“Why don’t you simply commit to being a writer?” My wife asked me that question several years ago, and I had no answer for her.
I have been an educator, in the roles of substitute teacher, high school English teacher, and college English instructor since 1988. Teaching has been a driving passion for me most of my adult life, but I had always felt another tug to express my love of words and reading in another direction. For many years, I had merely dipped a foot into the churning river of writing, but I had never decided to jump into those turbulent waters and immerse myself.
“You can be both a teacher and a writer,” Liz said to me, and she was correct.
My life has been intrinsically and intricately interwoven with books. I cannot remember a time when I could not read. I was an active and happy child, but much of that happiness came from my absorption into books. I consider reading to be one of life’s great pleasures, along with romance, travel, and cooking and eating. Even though I have started later than most writers, I am now a reader of books, a teacher of literature, and a writer of books.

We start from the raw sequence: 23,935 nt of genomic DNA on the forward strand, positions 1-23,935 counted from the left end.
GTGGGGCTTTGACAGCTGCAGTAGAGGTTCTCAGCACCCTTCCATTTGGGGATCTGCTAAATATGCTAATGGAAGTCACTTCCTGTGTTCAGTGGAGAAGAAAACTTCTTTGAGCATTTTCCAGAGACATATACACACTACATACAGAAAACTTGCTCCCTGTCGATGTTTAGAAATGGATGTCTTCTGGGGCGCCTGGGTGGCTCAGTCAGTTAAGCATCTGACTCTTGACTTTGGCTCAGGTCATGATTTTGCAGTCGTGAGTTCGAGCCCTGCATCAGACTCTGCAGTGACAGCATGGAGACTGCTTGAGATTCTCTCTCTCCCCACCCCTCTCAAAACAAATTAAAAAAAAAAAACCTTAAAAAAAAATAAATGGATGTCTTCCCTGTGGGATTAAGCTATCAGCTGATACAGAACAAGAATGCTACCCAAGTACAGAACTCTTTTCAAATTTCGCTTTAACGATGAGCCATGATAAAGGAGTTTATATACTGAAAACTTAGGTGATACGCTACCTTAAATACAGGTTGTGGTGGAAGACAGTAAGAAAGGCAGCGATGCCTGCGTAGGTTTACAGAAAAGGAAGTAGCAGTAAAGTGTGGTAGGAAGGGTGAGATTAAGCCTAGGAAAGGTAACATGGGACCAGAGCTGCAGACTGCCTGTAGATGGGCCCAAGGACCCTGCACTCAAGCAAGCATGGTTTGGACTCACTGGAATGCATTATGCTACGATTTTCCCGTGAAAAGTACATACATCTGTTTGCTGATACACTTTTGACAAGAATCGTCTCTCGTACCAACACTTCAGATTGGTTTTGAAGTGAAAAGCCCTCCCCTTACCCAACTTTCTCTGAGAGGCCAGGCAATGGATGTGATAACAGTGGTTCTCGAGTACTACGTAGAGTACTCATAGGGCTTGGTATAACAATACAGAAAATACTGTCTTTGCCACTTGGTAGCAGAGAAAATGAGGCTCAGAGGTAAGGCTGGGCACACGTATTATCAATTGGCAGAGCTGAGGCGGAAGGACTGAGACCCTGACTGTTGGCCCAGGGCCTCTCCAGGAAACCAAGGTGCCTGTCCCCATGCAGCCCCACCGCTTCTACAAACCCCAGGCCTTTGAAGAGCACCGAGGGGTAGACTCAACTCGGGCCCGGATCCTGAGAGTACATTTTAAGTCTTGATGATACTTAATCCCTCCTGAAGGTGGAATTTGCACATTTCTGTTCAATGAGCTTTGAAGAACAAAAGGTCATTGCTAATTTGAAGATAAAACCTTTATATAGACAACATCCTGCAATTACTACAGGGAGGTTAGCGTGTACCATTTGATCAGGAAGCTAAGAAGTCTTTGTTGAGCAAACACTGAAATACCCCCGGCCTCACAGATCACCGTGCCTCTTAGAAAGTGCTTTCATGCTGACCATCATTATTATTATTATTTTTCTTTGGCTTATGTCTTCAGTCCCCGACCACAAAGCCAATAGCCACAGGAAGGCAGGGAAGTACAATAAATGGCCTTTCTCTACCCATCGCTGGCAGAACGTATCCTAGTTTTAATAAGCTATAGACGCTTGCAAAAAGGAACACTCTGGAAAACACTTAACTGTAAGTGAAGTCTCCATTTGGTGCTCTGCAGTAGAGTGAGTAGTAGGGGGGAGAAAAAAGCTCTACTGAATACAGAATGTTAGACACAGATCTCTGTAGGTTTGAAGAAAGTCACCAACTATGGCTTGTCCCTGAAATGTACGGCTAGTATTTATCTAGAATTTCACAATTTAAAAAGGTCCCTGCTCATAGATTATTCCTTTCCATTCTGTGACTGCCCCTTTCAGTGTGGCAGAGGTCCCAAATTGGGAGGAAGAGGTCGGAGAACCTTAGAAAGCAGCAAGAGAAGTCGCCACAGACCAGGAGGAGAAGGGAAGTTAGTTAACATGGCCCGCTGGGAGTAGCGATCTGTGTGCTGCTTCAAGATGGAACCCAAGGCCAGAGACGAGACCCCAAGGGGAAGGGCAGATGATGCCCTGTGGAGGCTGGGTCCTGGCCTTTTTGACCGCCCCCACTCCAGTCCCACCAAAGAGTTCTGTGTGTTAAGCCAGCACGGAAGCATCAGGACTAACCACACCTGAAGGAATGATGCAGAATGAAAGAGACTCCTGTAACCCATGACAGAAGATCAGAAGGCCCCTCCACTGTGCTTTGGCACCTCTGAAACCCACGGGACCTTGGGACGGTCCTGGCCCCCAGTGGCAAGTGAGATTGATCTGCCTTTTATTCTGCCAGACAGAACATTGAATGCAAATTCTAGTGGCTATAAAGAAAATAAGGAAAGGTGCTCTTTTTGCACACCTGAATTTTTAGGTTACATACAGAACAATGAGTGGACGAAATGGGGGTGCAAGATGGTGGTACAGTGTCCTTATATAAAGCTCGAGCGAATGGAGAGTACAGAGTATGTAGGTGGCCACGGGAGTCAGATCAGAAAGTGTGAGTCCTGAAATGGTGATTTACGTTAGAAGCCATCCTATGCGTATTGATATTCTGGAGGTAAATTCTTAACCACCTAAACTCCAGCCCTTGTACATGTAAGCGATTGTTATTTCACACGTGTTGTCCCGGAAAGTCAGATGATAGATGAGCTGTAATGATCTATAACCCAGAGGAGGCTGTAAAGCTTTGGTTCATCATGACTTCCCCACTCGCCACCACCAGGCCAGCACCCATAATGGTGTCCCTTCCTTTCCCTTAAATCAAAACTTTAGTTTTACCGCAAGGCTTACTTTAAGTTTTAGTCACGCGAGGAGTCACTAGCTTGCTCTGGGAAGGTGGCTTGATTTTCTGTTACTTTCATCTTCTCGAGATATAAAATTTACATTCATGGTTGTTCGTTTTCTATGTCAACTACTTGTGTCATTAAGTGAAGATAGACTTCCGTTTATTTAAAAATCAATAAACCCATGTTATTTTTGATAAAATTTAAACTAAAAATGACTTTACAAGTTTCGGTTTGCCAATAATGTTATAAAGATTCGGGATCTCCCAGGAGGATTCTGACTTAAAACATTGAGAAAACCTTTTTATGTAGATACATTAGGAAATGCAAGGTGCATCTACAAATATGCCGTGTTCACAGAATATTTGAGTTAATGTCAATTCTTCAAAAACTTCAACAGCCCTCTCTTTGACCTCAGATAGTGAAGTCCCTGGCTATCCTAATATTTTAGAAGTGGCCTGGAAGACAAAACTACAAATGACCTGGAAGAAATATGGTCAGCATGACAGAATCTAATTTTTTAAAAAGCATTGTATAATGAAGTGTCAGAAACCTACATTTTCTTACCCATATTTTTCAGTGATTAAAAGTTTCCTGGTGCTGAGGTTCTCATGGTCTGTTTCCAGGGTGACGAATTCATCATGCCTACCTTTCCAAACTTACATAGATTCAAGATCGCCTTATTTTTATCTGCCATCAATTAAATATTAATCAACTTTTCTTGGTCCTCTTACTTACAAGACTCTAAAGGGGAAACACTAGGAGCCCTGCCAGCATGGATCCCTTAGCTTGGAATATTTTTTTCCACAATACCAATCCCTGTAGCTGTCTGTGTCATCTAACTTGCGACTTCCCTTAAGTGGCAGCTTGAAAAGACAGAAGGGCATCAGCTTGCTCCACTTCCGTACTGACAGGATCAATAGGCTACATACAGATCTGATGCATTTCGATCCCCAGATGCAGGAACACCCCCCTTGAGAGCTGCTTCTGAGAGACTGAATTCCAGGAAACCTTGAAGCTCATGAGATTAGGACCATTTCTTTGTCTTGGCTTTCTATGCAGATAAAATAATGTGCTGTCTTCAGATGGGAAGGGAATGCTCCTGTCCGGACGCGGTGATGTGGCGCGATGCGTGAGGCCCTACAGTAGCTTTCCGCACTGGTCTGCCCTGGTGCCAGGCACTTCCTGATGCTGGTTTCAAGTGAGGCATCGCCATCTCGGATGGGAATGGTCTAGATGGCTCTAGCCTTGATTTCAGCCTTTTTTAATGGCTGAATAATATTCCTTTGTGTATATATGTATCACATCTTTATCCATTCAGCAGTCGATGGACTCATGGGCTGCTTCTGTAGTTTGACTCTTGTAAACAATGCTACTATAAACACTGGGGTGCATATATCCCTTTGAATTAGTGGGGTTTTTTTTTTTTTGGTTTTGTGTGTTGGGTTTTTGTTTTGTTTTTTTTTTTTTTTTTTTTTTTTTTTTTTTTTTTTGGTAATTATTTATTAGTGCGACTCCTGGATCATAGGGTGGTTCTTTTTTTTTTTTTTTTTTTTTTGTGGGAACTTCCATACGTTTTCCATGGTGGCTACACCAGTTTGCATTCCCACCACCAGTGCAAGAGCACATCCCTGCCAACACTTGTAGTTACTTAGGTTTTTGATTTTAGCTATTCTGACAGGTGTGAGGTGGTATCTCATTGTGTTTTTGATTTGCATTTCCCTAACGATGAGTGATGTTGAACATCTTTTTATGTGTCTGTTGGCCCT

Most writers begin their creative journeys in their teens or twenties. My beginning, however, like most of the rest of the paths in my life, has not followed the typical course. I was an adult student, earning My Bachelor’s degree in my mid-thirties, and now, in my fifties, I have just earned my Ph.D. in English Literature from Lehigh University. Just like my career as a student, my career as a writer has begun at its own pace.
I do not, however, consider the relatively late start to be an impediment; rather, it is a strength. I can say, with complete certainty, that in addition to being a college professor, I am also now a writer. Regardless of the outcome of my writing, of the level of success I achieve, I will continue to write for the rest of my life.